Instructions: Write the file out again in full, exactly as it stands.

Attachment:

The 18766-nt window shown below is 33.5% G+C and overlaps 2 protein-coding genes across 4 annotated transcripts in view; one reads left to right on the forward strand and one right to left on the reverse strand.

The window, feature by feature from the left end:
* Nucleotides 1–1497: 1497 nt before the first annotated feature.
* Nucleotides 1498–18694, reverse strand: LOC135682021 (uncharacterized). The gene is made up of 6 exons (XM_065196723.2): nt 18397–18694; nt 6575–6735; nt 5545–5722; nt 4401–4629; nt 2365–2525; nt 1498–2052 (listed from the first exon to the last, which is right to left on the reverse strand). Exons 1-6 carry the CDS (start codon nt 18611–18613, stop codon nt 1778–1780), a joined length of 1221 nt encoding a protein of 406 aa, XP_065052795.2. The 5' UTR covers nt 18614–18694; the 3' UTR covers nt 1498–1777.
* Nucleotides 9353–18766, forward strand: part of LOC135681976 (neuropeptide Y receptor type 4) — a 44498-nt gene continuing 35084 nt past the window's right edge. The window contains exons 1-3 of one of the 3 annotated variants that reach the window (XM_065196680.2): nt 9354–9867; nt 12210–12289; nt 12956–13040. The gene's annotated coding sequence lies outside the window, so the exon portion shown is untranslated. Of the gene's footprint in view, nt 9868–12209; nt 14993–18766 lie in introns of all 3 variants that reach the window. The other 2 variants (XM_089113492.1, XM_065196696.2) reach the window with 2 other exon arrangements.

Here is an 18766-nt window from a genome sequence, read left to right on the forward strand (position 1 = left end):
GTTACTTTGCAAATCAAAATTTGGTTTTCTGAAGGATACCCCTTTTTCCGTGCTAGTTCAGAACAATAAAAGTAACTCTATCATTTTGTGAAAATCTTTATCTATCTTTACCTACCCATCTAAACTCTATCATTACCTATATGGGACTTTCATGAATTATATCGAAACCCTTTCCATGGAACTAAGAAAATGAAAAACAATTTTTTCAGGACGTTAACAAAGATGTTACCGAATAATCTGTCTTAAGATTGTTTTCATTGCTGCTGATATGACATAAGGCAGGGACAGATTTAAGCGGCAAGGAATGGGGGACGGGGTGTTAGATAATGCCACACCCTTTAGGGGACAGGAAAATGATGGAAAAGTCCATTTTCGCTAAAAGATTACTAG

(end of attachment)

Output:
The 18766-nt window shown below is 33.5% G+C and overlaps 2 protein-coding genes across 4 annotated transcripts in view; one reads left to right on the forward strand and one right to left on the reverse strand.

The window, feature by feature from the left end:
* Nucleotides 1–1497: 1497 nt before the first annotated feature.
* Nucleotides 1498–18694, reverse strand: LOC135682021 (uncharacterized). The gene is made up of 6 exons (XM_065196723.2): nt 18397–18694; nt 6575–6735; nt 5545–5722; nt 4401–4629; nt 2365–2525; nt 1498–2052 (listed from the first exon to the last, which is right to left on the reverse strand). Exons 1-6 carry the CDS (start codon nt 18611–18613, stop codon nt 1778–1780), a joined length of 1221 nt encoding a protein of 406 aa, XP_065052795.2. The 5' UTR covers nt 18614–18694; the 3' UTR covers nt 1498–1777.
* Nucleotides 9353–18766, forward strand: part of LOC135681976 (neuropeptide Y receptor type 4) — a 44498-nt gene continuing 35084 nt past the window's right edge. The window contains exons 1-3 of one of the 3 annotated variants that reach the window (XM_065196680.2): nt 9354–9867; nt 12210–12289; nt 12956–13040. The gene's annotated coding sequence lies outside the window, so the exon portion shown is untranslated. Of the gene's footprint in view, nt 9868–12209; nt 14993–18766 lie in introns of all 3 variants that reach the window. The other 2 variants (XM_089113492.1, XM_065196696.2) reach the window with 2 other exon arrangements.

Here is an 18766-nt window from a genome sequence, read left to right on the forward strand (position 1 = left end):
GTTACTTTGCAAATCAAAATTTGGTTTTCTGAAGGATACCCCTTTTTCCGTGCTAGTTCAGAACAATAAAAGTAACTCTATCATTTTGTGAAAATCTTTATCTATCTTTACCTACCCATCTAAACTCTATCATTACCTATATGGGACTTTCATGAATTATATCGAAACCCTTTCCATGGAACTAAGAAAATGAAAAACAATTTTTTCAGGACGTTAACAAAGATGTTACCGAATAATCTGTCTTAAGATTGTTTTCATTGCTGCTGATATGACATAAGGCAGGGACAGATTTAAGCGGCAAGGAATGGGGGACGGGGTGTTAGATAATGCCACACCCTTTAGGGGACAGGAAAATGATGGAAAAGTCCATTTTCGCTAAAAGATTACTAG